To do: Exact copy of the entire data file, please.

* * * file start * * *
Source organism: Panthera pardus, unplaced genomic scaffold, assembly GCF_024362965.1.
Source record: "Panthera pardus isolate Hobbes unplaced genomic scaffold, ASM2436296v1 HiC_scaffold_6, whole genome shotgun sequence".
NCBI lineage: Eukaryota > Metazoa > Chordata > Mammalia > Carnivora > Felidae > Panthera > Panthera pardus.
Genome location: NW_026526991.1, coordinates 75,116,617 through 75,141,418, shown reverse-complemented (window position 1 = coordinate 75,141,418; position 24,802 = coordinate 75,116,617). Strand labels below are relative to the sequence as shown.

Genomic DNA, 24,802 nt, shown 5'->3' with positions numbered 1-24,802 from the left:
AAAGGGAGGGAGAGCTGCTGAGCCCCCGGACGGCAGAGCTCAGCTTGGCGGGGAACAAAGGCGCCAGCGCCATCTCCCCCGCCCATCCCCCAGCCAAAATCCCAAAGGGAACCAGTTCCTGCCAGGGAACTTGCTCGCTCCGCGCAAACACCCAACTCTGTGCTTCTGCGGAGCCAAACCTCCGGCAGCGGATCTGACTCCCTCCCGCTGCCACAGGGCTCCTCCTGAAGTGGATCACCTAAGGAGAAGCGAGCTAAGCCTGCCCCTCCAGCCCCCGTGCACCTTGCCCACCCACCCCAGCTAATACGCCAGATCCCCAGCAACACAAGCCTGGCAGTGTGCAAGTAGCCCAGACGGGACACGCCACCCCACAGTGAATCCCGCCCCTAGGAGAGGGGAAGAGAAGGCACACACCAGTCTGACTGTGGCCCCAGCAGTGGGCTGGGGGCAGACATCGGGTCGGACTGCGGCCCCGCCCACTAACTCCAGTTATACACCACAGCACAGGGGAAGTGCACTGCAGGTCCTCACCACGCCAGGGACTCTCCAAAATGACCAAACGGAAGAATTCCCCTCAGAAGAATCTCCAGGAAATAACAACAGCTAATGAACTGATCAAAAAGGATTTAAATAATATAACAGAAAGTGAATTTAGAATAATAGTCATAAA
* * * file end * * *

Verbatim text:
Source organism: Panthera pardus, unplaced genomic scaffold, assembly GCF_024362965.1.
Source record: "Panthera pardus isolate Hobbes unplaced genomic scaffold, ASM2436296v1 HiC_scaffold_6, whole genome shotgun sequence".
NCBI lineage: Eukaryota > Metazoa > Chordata > Mammalia > Carnivora > Felidae > Panthera > Panthera pardus.
Genome location: NW_026526991.1, coordinates 75,116,617 through 75,141,418, shown reverse-complemented (window position 1 = coordinate 75,141,418; position 24,802 = coordinate 75,116,617). Strand labels below are relative to the sequence as shown.

Genomic DNA, 24,802 nt, shown 5'->3' with positions numbered 1-24,802 from the left:
AAAGGGAGGGAGAGCTGCTGAGCCCCCGGACGGCAGAGCTCAGCTTGGCGGGGAACAAAGGCGCCAGCGCCATCTCCCCCGCCCATCCCCCAGCCAAAATCCCAAAGGGAACCAGTTCCTGCCAGGGAACTTGCTCGCTCCGCGCAAACACCCAACTCTGTGCTTCTGCGGAGCCAAACCTCCGGCAGCGGATCTGACTCCCTCCCGCTGCCACAGGGCTCCTCCTGAAGTGGATCACCTAAGGAGAAGCGAGCTAAGCCTGCCCCTCCAGCCCCCGTGCACCTTGCCCACCCACCCCAGCTAATACGCCAGATCCCCAGCAACACAAGCCTGGCAGTGTGCAAGTAGCCCAGACGGGACACGCCACCCCACAGTGAATCCCGCCCCTAGGAGAGGGGAAGAGAAGGCACACACCAGTCTGACTGTGGCCCCAGCAGTGGGCTGGGGGCAGACATCGGGTCGGACTGCGGCCCCGCCCACTAACTCCAGTTATACACCACAGCACAGGGGAAGTGCACTGCAGGTCCTCACCACGCCAGGGACTCTCCAAAATGACCAAACGGAAGAATTCCCCTCAGAAGAATCTCCAGGAAATAACAACAGCTAATGAACTGATCAAAAAGGATTTAAATAATATAACAGAAAGTGAATTTAGAATAATAGTCATAAA